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Wednesday, January 17, 2007

Rousing Rabbles

It only took one semester for me to get back to being a student activist! Next month, our school starts on-campus interviews with various employers. All accredited law schools have an anti-discrimination policy that those employers must abide by. That meant law schools didn't allow JAG, the legal arm of the military, to recruit on-campus. Then Congress forced us all to allow it under threat of losing the entire university's funding, including funding at the medical school where important research is happening. We have to allow them, but it doesn't mean we have to be quiet about it. A group of us are organizing the students for several events, the first of which is a letter signed by the student body condemning JAG's presence at our school, and asking that the Dean make a public statement that the only reason JAG is allowed to violate our discrimination policy is that Congress put us under duress to do so. I'm trying to get my classmates to sign it, so here's a note I sent them. Hope you tolerate this break from my normal celebrity foolishness.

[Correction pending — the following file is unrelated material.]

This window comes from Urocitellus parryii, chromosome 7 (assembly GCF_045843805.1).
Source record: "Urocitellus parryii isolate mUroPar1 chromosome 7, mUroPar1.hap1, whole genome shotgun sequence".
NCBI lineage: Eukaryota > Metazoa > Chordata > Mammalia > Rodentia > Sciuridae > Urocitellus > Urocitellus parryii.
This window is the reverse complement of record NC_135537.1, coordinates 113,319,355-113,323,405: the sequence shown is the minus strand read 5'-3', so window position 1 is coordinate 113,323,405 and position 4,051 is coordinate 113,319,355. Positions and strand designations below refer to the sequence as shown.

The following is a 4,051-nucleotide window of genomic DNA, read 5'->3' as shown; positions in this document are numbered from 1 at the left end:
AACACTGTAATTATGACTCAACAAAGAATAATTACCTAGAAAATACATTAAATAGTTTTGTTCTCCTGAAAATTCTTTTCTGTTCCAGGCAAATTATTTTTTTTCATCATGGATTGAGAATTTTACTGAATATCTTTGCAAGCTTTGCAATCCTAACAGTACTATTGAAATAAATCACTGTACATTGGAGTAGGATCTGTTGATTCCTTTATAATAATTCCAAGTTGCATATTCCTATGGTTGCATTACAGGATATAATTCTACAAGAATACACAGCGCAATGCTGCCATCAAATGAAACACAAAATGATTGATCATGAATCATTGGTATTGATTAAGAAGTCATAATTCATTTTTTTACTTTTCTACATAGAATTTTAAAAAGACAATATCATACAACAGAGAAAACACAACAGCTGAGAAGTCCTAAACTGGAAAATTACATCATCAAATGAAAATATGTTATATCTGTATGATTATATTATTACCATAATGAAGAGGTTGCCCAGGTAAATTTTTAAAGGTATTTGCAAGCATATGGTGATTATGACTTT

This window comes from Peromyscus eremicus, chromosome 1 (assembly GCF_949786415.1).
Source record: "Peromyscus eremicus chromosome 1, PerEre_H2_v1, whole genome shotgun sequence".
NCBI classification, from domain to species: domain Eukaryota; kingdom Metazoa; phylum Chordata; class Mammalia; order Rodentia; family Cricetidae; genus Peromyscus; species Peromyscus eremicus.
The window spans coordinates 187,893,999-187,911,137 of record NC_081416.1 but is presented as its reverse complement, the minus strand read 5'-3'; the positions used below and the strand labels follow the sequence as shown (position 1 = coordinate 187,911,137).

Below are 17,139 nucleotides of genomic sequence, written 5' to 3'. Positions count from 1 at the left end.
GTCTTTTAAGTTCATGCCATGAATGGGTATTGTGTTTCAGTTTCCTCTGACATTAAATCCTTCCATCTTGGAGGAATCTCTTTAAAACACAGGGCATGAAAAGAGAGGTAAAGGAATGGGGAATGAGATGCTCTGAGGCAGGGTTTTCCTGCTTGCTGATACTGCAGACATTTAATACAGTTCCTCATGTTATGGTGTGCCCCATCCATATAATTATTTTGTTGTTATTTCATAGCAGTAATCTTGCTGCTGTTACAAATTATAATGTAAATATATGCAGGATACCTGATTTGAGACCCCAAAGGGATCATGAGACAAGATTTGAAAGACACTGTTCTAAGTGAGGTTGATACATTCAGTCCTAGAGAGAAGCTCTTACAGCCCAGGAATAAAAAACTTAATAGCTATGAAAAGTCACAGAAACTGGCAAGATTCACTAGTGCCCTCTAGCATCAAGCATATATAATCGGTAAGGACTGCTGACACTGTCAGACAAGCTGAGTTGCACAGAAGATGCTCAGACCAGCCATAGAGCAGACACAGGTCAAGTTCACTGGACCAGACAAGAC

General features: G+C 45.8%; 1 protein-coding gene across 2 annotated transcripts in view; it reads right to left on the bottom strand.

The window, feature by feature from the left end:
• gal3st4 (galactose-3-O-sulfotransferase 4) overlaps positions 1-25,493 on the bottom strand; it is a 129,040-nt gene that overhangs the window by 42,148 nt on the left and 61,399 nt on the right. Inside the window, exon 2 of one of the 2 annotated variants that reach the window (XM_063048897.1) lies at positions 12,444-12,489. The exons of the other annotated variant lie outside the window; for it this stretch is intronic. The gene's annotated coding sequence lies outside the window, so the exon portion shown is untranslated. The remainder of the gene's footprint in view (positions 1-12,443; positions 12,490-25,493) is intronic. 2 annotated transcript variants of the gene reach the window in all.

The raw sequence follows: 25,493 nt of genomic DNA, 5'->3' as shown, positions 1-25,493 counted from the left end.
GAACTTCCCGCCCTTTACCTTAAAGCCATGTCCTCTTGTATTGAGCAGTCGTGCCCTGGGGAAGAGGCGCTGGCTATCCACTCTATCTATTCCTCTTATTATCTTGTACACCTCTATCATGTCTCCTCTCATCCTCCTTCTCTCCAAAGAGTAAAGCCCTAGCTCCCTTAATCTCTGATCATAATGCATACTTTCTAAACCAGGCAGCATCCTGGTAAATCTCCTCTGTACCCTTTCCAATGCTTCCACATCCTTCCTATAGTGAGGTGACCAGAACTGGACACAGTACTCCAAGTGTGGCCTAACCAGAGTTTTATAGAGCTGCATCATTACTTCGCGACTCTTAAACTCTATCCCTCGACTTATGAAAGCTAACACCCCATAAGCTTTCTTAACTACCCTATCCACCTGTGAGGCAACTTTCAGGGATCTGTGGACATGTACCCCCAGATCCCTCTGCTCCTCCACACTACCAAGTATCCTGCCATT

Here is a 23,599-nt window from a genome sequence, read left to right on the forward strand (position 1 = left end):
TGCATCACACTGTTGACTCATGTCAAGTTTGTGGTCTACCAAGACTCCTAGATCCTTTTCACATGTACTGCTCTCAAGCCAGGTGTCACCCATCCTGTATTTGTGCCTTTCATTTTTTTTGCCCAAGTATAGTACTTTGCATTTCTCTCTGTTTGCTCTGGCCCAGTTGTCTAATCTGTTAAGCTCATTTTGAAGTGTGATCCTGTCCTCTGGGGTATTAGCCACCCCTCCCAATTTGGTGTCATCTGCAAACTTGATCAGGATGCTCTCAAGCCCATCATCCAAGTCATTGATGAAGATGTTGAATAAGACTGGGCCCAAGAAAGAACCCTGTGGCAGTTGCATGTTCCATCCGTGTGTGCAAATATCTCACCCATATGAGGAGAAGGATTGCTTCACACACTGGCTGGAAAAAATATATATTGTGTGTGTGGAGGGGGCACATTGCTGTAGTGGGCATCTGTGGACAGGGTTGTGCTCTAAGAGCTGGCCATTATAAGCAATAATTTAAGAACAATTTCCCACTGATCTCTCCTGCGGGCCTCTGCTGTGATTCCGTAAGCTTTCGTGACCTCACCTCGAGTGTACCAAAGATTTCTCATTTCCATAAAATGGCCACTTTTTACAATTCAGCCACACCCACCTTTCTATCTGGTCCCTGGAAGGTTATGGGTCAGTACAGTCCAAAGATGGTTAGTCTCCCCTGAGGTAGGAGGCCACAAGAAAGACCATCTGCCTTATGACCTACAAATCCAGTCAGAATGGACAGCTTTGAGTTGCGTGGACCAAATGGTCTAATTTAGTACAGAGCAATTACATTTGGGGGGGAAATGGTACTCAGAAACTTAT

So, your favorite rabble-rousers, me, Ms. O'Neill, Mr. Coffman, and Ms. Smalls, are circulating a letter asking that you join us in condemning the visit of military recruiters to our school. I want to make it clear that I am not against the military. My step-dad is a veteran. My great-uncle Webb was signed to play basketball for Adolph Rupp, but volunteered to go to Korea instead where he lost an arm. I continue to be in awe of the strength of character it took for them to serve the country in the face of danger. Because of that, I believe it is important to give you my three reasons why I hope you will sign our letter opposing JAG recruiters forcing their way onto campus in violation of our anti-discrimination policy.

1. The Don’t Ask Don’t Tell policy is discriminatory for no reason, and is bad for our national security. Even its most staunch defenders like former Secretary of State Gen. Colin Powell, former Chair of the Joint Chiefs of Staff Gen. John Shalikashvili, and former Secretary of Defense William Cohen are coming around to the fact that there is no good reason to stop perfectly able Americans from serving their country. For those who fear difficulty in integrating LGBT troops, they could look to two of the best armies in the world, Great Britain and Israel, to see how all fit citizens can serve together peacefully without any damage to troop morale. I’d rather look to our own military, perhaps the greatest model of integration in American history. When the president ordered the military racially integrated, people feared the reaction of our troops, not understanding that when the commander-in-chief makes an order, it is absolute. The result is the most powerful military perhaps in world history. Integration worked once with much more baggage, and it can work again.